COLORADO SPRINGS — The head of the U.S. Space Force launch program office, Maj. Gen. Stephen Purdy, said he has been briefed by United Launch Alliance on an anomaly experienced last month during testing of the Centaur upper stage of ULA’s new rocket Vulcan Centaur. But he said it’s too early to predict what long-term impacts further delays of Vulcan’s debut launch might have on the national security launch program.
“Yes, we’re tracking the ULA Centaur upper stage issue. It’s still under investigation. Obviously we’re closely following that,” Purdy told reporters April 18 at the Space Symposium.
Purdy is the commander of Space Launch Delta 45 at Cape Canaveral, Florida, and program executive officer for assured access to space.
Before the March 29 incident, first reported by Ars Technica, ULA had announced a May 4 target date for Vulcan’s first launch, known as Cert-1.
Perhaps a June or July launch
ULA’s CEO Tory Bruno in a Twitter post April 14 said it now looks like Vulcan will not be ready until at least June or July. Vulcan needs to complete two orbital missions successfully in order to get certified to launch U.S. military and intelligence satellites under the National Security Space Launch program.
“Our hope is that we can find the way to continue to pursue the Cert-1 launch, which would be great,” Purdy said. “And then it just becomes a more of a long term fleet kind of a discussion. That’s our hope. The data will drive us into that decision or not.”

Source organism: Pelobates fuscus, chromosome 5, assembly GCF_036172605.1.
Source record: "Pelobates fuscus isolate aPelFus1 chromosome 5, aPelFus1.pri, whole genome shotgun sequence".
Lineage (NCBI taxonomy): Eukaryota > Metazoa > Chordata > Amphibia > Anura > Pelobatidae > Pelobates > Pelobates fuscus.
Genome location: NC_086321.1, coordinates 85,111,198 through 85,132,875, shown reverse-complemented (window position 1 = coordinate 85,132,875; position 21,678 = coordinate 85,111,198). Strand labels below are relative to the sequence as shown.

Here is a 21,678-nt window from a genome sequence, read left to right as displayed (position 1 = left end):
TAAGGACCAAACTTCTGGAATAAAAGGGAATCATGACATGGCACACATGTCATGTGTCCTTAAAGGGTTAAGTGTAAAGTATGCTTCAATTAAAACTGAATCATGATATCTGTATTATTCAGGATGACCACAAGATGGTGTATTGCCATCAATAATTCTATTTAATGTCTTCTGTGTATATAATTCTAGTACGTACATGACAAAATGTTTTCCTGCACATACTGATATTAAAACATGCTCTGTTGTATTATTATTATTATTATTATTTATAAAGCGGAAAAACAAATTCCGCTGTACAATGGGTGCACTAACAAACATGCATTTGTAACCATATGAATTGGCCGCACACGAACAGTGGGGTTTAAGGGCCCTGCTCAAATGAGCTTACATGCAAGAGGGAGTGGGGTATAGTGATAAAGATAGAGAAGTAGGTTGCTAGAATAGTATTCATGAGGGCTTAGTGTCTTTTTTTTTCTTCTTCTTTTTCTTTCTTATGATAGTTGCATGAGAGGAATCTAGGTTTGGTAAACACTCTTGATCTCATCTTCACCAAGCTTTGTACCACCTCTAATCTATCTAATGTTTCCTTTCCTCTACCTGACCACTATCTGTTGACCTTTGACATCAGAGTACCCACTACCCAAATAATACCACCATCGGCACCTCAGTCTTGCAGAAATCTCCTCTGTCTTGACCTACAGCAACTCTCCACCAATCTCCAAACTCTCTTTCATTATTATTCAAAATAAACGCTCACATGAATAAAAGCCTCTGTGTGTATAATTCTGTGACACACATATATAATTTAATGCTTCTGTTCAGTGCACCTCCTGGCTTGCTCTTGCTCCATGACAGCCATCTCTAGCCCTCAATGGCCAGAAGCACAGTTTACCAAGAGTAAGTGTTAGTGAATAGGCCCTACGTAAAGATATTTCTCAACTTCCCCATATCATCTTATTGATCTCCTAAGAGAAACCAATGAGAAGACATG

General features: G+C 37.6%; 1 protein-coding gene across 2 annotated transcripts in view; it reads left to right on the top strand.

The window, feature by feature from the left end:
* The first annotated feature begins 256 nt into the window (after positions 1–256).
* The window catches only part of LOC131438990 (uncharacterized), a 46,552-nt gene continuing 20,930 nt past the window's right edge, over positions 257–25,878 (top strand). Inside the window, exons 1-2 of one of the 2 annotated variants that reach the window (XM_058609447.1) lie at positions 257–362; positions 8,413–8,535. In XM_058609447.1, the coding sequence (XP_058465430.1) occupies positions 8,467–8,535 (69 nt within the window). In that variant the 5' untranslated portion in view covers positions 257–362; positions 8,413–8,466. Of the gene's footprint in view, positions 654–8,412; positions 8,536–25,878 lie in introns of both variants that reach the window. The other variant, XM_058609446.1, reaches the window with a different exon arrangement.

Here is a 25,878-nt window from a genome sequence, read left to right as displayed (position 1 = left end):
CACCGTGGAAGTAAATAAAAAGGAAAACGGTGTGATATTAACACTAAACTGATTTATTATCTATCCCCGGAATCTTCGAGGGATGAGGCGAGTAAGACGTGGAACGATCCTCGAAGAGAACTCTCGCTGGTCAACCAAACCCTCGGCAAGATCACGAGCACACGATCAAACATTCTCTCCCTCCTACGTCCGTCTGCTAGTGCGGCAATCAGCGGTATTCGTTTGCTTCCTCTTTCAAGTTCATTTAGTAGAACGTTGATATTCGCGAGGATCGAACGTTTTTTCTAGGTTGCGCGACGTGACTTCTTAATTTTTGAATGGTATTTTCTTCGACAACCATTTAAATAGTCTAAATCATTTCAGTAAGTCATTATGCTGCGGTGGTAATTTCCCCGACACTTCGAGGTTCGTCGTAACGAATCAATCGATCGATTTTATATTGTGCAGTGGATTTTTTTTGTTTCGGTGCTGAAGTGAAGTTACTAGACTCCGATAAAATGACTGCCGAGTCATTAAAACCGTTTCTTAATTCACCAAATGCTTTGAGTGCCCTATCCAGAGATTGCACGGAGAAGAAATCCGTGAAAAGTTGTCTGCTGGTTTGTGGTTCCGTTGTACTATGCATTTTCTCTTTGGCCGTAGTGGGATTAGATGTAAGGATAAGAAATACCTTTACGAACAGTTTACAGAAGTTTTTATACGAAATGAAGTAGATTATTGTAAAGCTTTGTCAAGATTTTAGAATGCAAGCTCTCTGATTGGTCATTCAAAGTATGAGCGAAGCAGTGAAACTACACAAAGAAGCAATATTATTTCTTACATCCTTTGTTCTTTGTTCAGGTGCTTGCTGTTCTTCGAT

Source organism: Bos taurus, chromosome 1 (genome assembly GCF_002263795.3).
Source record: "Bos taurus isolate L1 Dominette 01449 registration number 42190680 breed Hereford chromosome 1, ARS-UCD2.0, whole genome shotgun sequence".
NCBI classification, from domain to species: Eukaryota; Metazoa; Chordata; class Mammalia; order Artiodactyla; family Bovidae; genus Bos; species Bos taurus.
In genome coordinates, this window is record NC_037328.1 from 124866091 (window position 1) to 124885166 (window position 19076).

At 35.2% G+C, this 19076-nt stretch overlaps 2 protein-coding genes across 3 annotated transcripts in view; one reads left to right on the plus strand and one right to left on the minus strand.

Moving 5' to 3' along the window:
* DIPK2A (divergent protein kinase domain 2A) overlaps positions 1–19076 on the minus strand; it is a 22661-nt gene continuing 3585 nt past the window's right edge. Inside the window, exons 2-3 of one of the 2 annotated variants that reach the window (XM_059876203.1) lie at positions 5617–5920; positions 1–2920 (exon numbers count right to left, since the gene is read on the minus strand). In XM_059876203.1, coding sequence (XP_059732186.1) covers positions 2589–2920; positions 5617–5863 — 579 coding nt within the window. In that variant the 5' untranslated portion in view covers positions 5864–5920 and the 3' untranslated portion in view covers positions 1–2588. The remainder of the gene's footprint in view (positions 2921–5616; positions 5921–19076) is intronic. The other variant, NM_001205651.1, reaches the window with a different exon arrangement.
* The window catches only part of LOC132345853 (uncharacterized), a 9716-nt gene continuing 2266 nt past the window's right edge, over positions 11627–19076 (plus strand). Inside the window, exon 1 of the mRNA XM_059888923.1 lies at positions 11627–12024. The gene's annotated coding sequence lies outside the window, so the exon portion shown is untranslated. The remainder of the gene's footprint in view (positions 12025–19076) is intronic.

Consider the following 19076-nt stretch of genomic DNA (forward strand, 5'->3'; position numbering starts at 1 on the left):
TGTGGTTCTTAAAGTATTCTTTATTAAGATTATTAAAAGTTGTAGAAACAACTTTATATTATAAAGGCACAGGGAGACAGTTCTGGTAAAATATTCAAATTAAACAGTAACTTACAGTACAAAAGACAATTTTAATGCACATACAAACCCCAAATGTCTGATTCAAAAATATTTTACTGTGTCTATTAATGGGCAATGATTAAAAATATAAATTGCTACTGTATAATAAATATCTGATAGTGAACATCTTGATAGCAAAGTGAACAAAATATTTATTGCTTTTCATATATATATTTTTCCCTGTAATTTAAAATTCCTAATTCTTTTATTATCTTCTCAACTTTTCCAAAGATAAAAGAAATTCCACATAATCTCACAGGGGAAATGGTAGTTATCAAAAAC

Bruno in a Twitter post April 13 showed a video of a fireball igniting during tests of a structural article of the Centaur upper stage of its Vulcan rocket at NASA’s Marshall Space Flight Center in Huntsville, Alabama.
A leak caused hydrogen to accumulate inside the test rig, Bruno wrote. “H2 accumulated inside the rig. Found an ignition source. Burned fast. Over pressure caved in our forward dome and damaged the rig.”
On March 29 he said a hardware anomaly occurred during qualification testing of a Centaur 5 structural article. “This is why we thoroughly & rigorously exercise every possible condition on the ground before flight. Investigation is underway. Vulcan will fly when complete,” Bruno wrote.
He said the company has not yet determined if the problem was the test article or the ground system.
Vulcan already is years behind schedule due to delays in the development and testing of the Blue Origin BE-4 engine that powers the vehicle’s first stage.
Vulcan needed to launch national security missions
The Space Force was expecting Vulcan to launch its first national security mission in late 2023 but that now appears unlikely. The vehicle was selected in 2020 to launch 60% of national security missions over five years. SpaceX won the other 40%.
Randy Kendall, vice president of launch and architecture operations at the Aerospace Corp., told SpaceNews that depending on the outcome of the investigation, the Space Force would chart several paths to deal with the potential delays.
Aerospace is a nonprofit that provides technical advice to the U.S. government, as well as engineering and support services for the national security space launch program.
Kendall said he could comment on the specifics of the Centaur anomaly.
“The good news is that BE-4 testing and qualification has come along really well,” he said. “I don’t anticipate they’re going to have any challenges getting off the launch pad this year.”
Under the terms of the National Security Space Launch Phase 2 contract won by ULA and SpaceX, Kendall said, if one of the providers is unable to perform a mission, the Space Force could choose to delay the mission or ask the other provider to step in.